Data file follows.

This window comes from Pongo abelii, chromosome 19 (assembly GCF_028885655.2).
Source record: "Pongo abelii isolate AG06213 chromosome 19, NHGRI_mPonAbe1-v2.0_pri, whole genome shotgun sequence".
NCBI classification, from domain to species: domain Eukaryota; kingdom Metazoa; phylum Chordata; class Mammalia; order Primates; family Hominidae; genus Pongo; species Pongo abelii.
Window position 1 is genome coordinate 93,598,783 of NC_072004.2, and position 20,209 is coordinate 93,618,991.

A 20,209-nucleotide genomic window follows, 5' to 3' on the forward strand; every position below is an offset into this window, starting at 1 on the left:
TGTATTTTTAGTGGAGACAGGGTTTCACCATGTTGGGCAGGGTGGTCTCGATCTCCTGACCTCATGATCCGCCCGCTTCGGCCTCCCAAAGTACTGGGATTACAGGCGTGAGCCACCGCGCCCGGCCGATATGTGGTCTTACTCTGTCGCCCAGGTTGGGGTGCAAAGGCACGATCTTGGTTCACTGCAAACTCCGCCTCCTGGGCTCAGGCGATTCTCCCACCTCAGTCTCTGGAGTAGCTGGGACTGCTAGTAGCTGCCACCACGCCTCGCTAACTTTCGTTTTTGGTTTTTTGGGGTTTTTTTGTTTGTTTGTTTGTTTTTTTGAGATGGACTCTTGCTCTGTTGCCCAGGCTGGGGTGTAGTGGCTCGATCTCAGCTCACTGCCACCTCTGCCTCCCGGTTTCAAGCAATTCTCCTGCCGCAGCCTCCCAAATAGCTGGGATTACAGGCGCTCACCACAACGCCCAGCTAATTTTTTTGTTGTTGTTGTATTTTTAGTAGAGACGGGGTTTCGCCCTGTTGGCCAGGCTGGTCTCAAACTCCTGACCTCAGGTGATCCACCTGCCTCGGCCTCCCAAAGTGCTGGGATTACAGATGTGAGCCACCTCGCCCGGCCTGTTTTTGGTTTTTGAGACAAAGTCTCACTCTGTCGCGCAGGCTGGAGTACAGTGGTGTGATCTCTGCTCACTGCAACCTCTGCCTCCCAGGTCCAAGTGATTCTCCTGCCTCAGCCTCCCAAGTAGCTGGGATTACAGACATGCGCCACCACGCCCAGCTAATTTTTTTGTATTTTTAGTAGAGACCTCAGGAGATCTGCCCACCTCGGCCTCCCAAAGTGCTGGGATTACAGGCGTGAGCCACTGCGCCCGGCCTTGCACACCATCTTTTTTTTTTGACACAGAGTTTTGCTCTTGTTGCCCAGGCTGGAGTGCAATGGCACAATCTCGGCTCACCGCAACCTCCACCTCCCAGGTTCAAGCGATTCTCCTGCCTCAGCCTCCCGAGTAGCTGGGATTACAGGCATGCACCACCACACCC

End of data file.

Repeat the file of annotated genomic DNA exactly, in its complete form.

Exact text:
This window comes from Pongo abelii, chromosome 19 (assembly GCF_028885655.2).
Source record: "Pongo abelii isolate AG06213 chromosome 19, NHGRI_mPonAbe1-v2.0_pri, whole genome shotgun sequence".
NCBI classification, from domain to species: domain Eukaryota; kingdom Metazoa; phylum Chordata; class Mammalia; order Primates; family Hominidae; genus Pongo; species Pongo abelii.
Window position 1 is genome coordinate 93,598,783 of NC_072004.2, and position 20,209 is coordinate 93,618,991.

A 20,209-nucleotide genomic window follows, 5' to 3' on the forward strand; every position below is an offset into this window, starting at 1 on the left:
TGTATTTTTAGTGGAGACAGGGTTTCACCATGTTGGGCAGGGTGGTCTCGATCTCCTGACCTCATGATCCGCCCGCTTCGGCCTCCCAAAGTACTGGGATTACAGGCGTGAGCCACCGCGCCCGGCCGATATGTGGTCTTACTCTGTCGCCCAGGTTGGGGTGCAAAGGCACGATCTTGGTTCACTGCAAACTCCGCCTCCTGGGCTCAGGCGATTCTCCCACCTCAGTCTCTGGAGTAGCTGGGACTGCTAGTAGCTGCCACCACGCCTCGCTAACTTTCGTTTTTGGTTTTTTGGGGTTTTTTTGTTTGTTTGTTTGTTTTTTTGAGATGGACTCTTGCTCTGTTGCCCAGGCTGGGGTGTAGTGGCTCGATCTCAGCTCACTGCCACCTCTGCCTCCCGGTTTCAAGCAATTCTCCTGCCGCAGCCTCCCAAATAGCTGGGATTACAGGCGCTCACCACAACGCCCAGCTAATTTTTTTGTTGTTGTTGTATTTTTAGTAGAGACGGGGTTTCGCCCTGTTGGCCAGGCTGGTCTCAAACTCCTGACCTCAGGTGATCCACCTGCCTCGGCCTCCCAAAGTGCTGGGATTACAGATGTGAGCCACCTCGCCCGGCCTGTTTTTGGTTTTTGAGACAAAGTCTCACTCTGTCGCGCAGGCTGGAGTACAGTGGTGTGATCTCTGCTCACTGCAACCTCTGCCTCCCAGGTCCAAGTGATTCTCCTGCCTCAGCCTCCCAAGTAGCTGGGATTACAGACATGCGCCACCACGCCCAGCTAATTTTTTTGTATTTTTAGTAGAGACCTCAGGAGATCTGCCCACCTCGGCCTCCCAAAGTGCTGGGATTACAGGCGTGAGCCACTGCGCCCGGCCTTGCACACCATCTTTTTTTTTTGACACAGAGTTTTGCTCTTGTTGCCCAGGCTGGAGTGCAATGGCACAATCTCGGCTCACCGCAACCTCCACCTCCCAGGTTCAAGCGATTCTCCTGCCTCAGCCTCCCGAGTAGCTGGGATTACAGGCATGCACCACCACACCC